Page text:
Author: Brian Shobe | Published: December 13, 2017
The California Department of Food and Agriculture (CDFA) announced its first round of grants for the Healthy Soils Program last week. In our first blogpost about the awards, we shared a summary of the awards by project type (incentives versus demonstration) and a breakdown of the awards by county. In this blogpost, we share a preliminary analysis of the distribution of the awards based on land use type and the practices projects plan to adopt.
This preliminary analysis is based on our interpretations[i] of the one-paragraph project descriptions provided by applicants, which you can read here:
The 64 incentives projects are fairly well distributed across the major agricultural land use categories in California, with a quarter of the awards going to orchards, a quarter to annual cropland, and 13-14% each to vineyards, grazing/range lands, and mixed land use operations. Nine percent of project descriptions were too vague to determine their land use.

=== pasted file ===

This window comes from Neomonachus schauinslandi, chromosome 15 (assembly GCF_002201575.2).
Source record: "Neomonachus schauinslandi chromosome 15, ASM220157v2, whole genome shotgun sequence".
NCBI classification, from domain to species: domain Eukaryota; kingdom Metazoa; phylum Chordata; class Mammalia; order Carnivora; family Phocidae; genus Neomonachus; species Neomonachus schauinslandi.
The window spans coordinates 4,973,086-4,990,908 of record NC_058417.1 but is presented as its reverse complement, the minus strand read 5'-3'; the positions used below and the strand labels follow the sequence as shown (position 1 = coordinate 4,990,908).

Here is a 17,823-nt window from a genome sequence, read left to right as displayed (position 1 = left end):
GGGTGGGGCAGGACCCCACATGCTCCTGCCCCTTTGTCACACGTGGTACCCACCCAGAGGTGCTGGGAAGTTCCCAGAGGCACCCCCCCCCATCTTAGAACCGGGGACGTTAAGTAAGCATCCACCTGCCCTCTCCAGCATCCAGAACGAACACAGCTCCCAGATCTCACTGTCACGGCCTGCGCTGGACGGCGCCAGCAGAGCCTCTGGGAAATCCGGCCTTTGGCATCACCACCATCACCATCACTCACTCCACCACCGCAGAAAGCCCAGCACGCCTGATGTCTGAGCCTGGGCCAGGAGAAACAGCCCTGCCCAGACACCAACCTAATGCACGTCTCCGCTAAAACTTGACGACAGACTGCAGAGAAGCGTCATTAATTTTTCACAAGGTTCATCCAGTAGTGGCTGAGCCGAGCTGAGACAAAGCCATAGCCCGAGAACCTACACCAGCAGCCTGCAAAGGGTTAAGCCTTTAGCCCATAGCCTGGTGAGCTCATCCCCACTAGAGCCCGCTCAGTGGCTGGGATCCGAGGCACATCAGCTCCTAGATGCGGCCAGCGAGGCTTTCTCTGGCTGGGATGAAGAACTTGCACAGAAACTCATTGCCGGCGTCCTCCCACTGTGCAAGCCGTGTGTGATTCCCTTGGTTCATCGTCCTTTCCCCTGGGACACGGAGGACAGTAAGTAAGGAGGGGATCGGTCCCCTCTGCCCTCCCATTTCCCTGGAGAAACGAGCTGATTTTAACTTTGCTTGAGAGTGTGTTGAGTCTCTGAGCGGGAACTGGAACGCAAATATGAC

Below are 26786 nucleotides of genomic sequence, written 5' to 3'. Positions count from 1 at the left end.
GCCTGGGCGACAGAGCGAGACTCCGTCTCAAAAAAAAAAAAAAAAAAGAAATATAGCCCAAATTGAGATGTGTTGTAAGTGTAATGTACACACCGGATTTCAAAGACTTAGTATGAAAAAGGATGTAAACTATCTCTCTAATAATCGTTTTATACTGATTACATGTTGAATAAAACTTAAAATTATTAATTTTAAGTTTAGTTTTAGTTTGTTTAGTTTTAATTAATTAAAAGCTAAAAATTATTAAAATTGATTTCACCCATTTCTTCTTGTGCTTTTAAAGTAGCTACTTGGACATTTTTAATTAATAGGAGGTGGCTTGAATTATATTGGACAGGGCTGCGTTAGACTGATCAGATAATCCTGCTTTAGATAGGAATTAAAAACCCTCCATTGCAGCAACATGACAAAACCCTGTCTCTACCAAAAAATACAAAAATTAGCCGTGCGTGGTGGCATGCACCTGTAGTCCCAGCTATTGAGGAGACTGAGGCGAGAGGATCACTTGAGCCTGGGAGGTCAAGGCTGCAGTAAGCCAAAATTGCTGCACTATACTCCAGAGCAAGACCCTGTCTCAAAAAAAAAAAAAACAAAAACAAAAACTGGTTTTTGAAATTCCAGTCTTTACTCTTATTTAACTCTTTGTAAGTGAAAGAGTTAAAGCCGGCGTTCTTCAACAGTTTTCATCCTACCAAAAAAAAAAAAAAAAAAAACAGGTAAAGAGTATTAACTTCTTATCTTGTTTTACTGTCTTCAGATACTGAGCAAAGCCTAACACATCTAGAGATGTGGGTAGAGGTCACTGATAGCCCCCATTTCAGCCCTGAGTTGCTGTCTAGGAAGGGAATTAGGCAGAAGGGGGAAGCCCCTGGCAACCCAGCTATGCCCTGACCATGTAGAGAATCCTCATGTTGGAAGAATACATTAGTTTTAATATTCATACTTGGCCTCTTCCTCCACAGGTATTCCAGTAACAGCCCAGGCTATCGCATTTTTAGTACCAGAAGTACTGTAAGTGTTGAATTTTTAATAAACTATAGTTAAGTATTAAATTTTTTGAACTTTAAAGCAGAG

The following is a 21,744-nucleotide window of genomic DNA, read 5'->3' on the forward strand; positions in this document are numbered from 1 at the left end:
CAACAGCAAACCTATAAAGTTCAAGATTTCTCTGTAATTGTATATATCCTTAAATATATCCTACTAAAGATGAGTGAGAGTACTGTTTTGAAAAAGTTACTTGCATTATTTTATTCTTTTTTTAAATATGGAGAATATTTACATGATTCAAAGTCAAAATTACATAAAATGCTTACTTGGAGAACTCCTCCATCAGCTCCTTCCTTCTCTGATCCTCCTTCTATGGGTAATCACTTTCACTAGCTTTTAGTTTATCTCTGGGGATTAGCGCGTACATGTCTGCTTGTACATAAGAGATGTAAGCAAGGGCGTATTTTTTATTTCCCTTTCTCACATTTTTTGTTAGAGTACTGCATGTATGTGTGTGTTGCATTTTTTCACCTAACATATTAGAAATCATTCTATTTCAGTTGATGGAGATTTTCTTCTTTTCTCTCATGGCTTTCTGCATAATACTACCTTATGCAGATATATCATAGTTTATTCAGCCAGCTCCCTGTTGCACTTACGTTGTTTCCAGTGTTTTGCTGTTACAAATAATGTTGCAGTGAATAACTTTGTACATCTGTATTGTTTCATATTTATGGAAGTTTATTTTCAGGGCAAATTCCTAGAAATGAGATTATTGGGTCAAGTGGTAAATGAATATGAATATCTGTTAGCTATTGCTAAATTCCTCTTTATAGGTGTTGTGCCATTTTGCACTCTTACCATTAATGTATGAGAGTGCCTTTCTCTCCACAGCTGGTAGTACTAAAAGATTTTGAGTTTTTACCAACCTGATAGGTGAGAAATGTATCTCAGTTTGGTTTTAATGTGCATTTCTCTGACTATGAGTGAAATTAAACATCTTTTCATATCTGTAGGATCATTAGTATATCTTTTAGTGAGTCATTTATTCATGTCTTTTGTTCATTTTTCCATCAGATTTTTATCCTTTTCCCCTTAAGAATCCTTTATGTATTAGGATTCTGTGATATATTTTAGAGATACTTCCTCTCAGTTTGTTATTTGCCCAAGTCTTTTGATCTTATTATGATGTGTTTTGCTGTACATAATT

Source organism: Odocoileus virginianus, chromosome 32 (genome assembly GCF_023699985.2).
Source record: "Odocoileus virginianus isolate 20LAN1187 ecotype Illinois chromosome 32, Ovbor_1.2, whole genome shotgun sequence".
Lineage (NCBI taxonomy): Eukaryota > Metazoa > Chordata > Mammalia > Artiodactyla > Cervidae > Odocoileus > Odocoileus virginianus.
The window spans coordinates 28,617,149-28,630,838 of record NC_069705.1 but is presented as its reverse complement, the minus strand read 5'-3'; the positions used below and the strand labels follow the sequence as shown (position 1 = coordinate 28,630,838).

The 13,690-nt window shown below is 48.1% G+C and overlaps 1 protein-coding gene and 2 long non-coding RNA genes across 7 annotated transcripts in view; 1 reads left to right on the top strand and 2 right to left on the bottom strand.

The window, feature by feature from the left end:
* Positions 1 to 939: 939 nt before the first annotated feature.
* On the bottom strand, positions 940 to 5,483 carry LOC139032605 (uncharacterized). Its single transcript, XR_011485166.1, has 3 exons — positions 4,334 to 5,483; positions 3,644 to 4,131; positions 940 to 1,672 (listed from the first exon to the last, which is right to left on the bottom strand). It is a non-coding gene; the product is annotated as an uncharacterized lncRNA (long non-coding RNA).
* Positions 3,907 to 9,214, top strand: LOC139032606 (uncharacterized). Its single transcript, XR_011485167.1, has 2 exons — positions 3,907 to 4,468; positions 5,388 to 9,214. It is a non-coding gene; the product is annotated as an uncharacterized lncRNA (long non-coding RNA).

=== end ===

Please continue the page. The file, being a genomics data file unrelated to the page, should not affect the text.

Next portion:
We were excited to learn that nearly three out of four projects awarded will be adopting more than one practice; furthermore, nearly one in four projects will be adopting four or more practices! Numerous studies have demonstrated that combining Healthy Soils practices has a synergistic effect on soil health and GHG emissions.
Cover cropping is by far the most popular practice with more than half (39) of the projects planning to adopt it. Compost applications to perennial crops (21) and annual crops (18), mulching (14), and hedgerow planting (16) are also quite popular, with more than a quarter of projects including those practices. The “herbaceous cover practices” (e.g. contour buffer strips, field border, filter strip, etc.) seemed to be the least popular, with at best a handful of projects planning to adopt those practices. However, it is important to remember that in order to be eligible for any of the “herbaceous or woody cover practices,” an applicant had to adopt or maintain an existing “soil management practice.” This likely prevented some farmers and ranchers who were interested solely in the “herbaceous or woody practices” from applying.